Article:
Anyone here have panic attacks?

Discussion in 'The Howard Stern Show' started by cia212, Nov 18, 2013.

  1. cia212

    cia212 Well-Known Member VIP

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    I had a panic attack yesterday - thought I was having a heart attack. Called 911, went to the ER, my pulse was 154! They got me under control, checked out my heart and set me home. Holy fuck that was scary. Now, I'm on Xanax.

    Anyone else ever have one?
     
  2. gd9tsd9tas9sa9

    gd9tsd9tas9sa9 New Member Banned User

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  3. Metalheavy19

    Metalheavy19 Well-Known Member

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    I had one or two in my life pretty scary stuff, much like you I was certain I was dying of a heart attack. I am grateful I don't have to deal with that daily like some folks. I mean anxiety is one thing but I can manage that with booze fairly well.
     
  4. Dump Button

    Dump Button Former Mall Security Guard

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    yup and they suck
     
  5. AuntDolly

    AuntDolly Musculature Gold

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    Once, about 2 years ago when I lost my job and was temping. It happened in a parking lot in Target. A guy walked up to me and offered to call 911 and I said please don't, I don't have any insurance right now. Scary as hell. It took me a while to get it together enough to drive home. Xanax (I use the generic version) is a life-saver.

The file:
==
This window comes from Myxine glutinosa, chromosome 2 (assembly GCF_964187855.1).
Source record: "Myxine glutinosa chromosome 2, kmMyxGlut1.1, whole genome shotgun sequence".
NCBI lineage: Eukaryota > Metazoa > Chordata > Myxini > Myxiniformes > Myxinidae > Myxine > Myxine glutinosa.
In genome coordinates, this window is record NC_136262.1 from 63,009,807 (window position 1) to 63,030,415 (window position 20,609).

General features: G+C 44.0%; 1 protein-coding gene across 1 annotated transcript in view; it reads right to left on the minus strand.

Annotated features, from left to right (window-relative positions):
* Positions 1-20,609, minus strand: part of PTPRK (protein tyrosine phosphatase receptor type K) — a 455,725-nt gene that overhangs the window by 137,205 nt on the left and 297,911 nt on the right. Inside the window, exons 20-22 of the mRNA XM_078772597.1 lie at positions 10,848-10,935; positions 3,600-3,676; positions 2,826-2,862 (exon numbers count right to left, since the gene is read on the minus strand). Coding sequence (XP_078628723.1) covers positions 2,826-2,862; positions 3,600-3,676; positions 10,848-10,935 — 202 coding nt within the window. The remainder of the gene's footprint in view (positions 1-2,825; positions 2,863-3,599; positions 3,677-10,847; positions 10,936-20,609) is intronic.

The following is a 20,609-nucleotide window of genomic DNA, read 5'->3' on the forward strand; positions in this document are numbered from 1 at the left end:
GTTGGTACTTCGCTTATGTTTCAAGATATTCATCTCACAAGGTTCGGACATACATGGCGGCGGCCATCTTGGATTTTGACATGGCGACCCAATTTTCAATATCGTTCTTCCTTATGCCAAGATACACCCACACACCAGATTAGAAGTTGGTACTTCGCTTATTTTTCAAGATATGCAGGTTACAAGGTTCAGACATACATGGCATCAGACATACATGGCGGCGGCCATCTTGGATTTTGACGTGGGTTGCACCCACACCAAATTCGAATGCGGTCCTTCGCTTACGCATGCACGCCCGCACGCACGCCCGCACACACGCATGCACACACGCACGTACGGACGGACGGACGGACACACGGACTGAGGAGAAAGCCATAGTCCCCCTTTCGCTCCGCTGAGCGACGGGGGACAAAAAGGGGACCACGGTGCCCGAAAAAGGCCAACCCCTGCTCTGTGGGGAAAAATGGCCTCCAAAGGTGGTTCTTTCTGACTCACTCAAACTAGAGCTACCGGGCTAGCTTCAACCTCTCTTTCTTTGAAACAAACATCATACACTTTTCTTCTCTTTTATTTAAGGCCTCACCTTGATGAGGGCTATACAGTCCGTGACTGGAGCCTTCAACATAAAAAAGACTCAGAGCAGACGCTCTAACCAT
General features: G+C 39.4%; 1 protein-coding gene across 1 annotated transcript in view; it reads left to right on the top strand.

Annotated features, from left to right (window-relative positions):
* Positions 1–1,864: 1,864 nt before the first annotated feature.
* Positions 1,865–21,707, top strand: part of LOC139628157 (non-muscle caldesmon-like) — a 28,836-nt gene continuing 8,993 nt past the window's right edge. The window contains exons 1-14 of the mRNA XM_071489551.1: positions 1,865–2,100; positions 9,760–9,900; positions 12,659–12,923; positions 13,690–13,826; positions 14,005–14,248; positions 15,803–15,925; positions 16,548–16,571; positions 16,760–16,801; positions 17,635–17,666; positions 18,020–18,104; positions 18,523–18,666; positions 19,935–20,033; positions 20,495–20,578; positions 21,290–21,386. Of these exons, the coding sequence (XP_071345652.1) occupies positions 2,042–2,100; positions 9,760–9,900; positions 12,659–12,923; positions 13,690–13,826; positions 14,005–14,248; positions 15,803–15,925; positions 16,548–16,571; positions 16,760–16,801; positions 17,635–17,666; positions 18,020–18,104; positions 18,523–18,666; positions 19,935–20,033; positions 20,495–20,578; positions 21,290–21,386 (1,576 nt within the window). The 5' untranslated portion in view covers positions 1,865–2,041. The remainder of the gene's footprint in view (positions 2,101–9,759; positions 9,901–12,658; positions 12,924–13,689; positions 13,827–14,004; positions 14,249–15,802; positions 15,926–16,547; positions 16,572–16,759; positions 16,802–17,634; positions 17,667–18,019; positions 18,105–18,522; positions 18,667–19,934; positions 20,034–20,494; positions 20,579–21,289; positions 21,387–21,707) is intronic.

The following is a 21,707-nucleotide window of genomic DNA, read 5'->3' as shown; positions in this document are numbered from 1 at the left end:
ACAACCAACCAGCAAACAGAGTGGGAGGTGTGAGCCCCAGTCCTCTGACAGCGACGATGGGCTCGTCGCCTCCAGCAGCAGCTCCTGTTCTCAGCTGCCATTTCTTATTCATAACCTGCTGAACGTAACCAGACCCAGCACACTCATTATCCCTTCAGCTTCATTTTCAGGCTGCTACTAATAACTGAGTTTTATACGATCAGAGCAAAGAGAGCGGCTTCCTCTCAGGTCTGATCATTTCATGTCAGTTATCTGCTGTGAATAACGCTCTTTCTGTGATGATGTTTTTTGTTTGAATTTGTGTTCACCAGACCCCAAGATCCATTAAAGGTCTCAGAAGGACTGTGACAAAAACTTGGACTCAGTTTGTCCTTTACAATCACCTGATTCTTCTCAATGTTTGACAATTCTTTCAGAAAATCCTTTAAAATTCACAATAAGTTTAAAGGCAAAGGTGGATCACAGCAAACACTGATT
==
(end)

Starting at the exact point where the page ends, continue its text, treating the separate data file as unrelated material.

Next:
6. Dump Button

    Dump Button Former Mall Security Guard

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    This works every time

    http://breathing-deeply.blogspot.com/2008/11/relaxing-breath-4-7-8.html

    [h=3]The Relaxing Breath: 4-7-8[/h]
    Practicing regular, mindful breathing can be calming and energizing and can even help with stress-related health problems ranging from panic attacks to digestive disorders
    .

    .

    Andrew Weil, M.D.

    .
    The 4-7-8 (or Relaxing Breath) Exercise
    .


    This exercise is utterly simple, takes almost no time, requires no equipment and can be done anywhere. Although you can do the exercise in any position, sit with your back straight while learning the exercise. Place the tip of your tongue against the ridge of tissue just behind your upper front teeth, and keep it there through the entire exercise. You will be exhaling through your mouth around your tongue; try pursing your lips slightly if this seems awkward.
    .